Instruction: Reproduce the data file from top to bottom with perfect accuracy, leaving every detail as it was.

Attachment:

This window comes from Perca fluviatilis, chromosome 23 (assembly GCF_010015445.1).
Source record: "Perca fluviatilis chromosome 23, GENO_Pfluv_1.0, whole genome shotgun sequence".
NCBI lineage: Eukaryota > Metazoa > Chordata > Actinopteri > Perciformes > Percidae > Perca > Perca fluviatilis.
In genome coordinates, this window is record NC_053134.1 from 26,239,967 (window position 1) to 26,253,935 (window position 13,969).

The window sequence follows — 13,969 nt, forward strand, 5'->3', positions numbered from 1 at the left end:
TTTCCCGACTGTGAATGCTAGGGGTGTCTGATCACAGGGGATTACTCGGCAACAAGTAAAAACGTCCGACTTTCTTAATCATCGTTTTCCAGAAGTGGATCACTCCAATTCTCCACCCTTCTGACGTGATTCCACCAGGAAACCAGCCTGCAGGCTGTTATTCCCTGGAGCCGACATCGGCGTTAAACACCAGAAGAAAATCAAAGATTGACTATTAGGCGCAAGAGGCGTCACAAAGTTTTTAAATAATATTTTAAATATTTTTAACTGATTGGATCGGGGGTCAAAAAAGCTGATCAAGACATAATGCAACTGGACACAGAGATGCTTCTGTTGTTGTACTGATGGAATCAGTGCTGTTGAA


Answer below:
This window comes from Perca fluviatilis, chromosome 23 (assembly GCF_010015445.1).
Source record: "Perca fluviatilis chromosome 23, GENO_Pfluv_1.0, whole genome shotgun sequence".
NCBI lineage: Eukaryota > Metazoa > Chordata > Actinopteri > Perciformes > Percidae > Perca > Perca fluviatilis.
In genome coordinates, this window is record NC_053134.1 from 26,239,967 (window position 1) to 26,253,935 (window position 13,969).

The window sequence follows — 13,969 nt, forward strand, 5'->3', positions numbered from 1 at the left end:
TTTCCCGACTGTGAATGCTAGGGGTGTCTGATCACAGGGGATTACTCGGCAACAAGTAAAAACGTCCGACTTTCTTAATCATCGTTTTCCAGAAGTGGATCACTCCAATTCTCCACCCTTCTGACGTGATTCCACCAGGAAACCAGCCTGCAGGCTGTTATTCCCTGGAGCCGACATCGGCGTTAAACACCAGAAGAAAATCAAAGATTGACTATTAGGCGCAAGAGGCGTCACAAAGTTTTTAAATAATATTTTAAATATTTTTAACTGATTGGATCGGGGGTCAAAAAAGCTGATCAAGACATAATGCAACTGGACACAGAGATGCTTCTGTTGTTGTACTGATGGAATCAGTGCTGTTGAA